My mother reminded me the other day that this no-fail trick to getting kids to behave in the car was her go to parenting weapon when I was a kid.
She took the wind out of my sail.
I am brilliant. No, wait, she is brilliant.
Whatever, it works. Bottom line.
How to Get Kids to Behave in the Car
Picture this scene: You’re on the school pick up loop. You picked up child #1. He immediately begins (literally) begging you to go to his favorite pizza place for dinner, which is not going to happen for reasons known to him. Obviously a bit “hangry” (a cross between hungry & angry), I suggest he take a look at the items left in his lunchbox. Oh, man, was I asking for it.
Finally, we arrive at child #2’s school. He doesn’t even ask me any questions, just launches into whining, sighing, and foot stomping the moment he hops into the car. He wants a snack, needs a snack, desperate for a snack.
I make the same suggestion: “Anything left in your lunch box? Maybe you could have a snack.” If I hadn’t learned my lesson a few minutes ago with child #1, I learned it with child #2. Salt in the wound.
That moment, fraught with noise and overstimulation for anyone trying to focus on driving, was actually quite calm. I felt a sense of peace. I knew what I needed to do.
Tip for Getting Kids to Behave in the Car
The tip is so simple. It requires a bit of time so hopefully, you worked in a bit of a cushion. Trust me, the learning curve is steep.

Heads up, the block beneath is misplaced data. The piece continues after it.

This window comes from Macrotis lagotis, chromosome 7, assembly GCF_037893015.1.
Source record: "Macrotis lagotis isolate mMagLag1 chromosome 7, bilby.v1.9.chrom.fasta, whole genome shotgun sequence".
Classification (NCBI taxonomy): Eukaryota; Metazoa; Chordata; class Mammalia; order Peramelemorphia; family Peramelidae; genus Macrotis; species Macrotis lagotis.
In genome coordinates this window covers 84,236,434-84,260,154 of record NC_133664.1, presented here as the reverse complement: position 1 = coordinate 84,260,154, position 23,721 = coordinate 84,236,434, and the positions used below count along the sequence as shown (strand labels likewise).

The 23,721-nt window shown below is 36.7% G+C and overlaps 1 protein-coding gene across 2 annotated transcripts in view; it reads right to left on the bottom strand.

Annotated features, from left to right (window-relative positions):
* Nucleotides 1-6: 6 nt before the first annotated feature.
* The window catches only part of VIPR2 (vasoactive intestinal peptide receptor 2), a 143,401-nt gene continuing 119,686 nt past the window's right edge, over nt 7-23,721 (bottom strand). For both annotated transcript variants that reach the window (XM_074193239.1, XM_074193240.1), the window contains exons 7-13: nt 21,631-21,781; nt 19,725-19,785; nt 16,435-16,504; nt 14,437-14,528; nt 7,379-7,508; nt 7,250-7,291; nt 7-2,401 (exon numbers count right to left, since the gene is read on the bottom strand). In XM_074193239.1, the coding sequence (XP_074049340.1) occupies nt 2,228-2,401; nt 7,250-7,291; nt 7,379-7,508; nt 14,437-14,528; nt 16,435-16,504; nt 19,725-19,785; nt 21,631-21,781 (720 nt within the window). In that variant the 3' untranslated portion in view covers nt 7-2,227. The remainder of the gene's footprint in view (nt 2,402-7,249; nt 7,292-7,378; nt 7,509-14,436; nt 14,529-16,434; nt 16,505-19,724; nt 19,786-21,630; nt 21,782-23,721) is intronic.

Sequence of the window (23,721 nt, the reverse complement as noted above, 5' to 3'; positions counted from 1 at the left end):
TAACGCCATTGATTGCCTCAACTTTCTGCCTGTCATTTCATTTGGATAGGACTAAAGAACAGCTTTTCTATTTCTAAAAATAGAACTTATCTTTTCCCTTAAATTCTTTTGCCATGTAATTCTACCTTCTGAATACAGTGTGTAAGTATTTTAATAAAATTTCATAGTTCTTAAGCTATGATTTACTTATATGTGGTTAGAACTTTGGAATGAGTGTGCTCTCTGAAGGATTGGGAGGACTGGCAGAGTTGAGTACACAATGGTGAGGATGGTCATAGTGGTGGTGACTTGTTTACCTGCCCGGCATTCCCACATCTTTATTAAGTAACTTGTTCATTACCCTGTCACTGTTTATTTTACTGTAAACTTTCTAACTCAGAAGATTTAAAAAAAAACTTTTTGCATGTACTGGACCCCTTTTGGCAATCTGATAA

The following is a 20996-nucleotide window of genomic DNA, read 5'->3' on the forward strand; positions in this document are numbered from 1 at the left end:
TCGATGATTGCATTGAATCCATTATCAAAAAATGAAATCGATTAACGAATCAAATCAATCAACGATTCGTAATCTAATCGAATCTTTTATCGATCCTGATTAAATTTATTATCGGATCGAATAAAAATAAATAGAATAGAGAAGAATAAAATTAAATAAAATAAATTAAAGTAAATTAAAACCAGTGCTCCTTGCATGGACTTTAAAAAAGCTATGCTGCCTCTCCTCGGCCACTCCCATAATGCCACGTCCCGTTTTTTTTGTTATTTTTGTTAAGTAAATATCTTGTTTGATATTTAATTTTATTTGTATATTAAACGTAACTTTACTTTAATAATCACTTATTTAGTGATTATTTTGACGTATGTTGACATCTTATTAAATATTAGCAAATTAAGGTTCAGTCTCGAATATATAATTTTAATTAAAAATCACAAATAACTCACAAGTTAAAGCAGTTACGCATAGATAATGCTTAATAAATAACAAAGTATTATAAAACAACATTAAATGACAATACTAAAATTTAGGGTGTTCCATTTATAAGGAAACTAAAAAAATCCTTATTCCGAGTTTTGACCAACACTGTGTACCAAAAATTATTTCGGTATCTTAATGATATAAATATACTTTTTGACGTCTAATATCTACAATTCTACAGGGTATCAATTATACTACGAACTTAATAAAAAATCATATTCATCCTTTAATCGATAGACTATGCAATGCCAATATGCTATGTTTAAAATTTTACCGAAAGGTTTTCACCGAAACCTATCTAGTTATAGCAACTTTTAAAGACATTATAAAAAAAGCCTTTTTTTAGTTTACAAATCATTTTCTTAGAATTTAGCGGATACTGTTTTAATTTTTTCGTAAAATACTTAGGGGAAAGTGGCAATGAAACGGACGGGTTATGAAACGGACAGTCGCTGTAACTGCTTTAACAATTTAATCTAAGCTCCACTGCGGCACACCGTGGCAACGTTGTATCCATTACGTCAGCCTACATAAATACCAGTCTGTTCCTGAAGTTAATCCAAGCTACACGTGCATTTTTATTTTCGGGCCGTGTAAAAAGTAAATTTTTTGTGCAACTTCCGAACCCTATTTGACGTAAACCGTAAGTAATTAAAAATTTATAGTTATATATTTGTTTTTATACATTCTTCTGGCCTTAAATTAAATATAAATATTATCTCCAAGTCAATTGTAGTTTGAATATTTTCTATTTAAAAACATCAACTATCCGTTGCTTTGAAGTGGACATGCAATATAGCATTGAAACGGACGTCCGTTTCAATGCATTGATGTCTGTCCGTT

Here we go: pullover
I confidently pulled over to the side of the road (in a safe spot), turned off the engine, took a deep breath, closed my eyes, and then I waited for them to notice.
My older son stopped immediately. His younger brother looked at me with evil eyes.
“I need to be able to focus on driving. So, I pulled over. As soon as you calm your body, I will continue going.”
The longer we waited on the side of the road, the prospect of satisfying any hunger seemed further and further away.
Here is the deal: my oldest son knows better. He has the self-regulation. He was caught up in the moment. He was trying to pull a fast one on me. His younger brother is working on self-regulation. He is also a rigid, explosive child who (with the guidance of his parents) is training his body to recognize when his engine is high and which tools he can access to help him calm his body down. Kind of a painful process, but so gratifying to watch as he progressed. Pulling over, for him, was a trigger and it also stopped the car from moving which enabled him to sync back up with the world.
We’re in the car a lot. I need to be able to focus. My kids need to be able to learn how to control themselves. Pulling the car over to the side of the road and stopping the engine is my no-fail trick to getting my kids to behave in the car. Be calm. Be confident.
Join over 20,000 parents & educators receiving a weekly dose of Montessori learning, inspiration, parenting love. I promise not to spam you because I am awesome (and clearly so are YOU).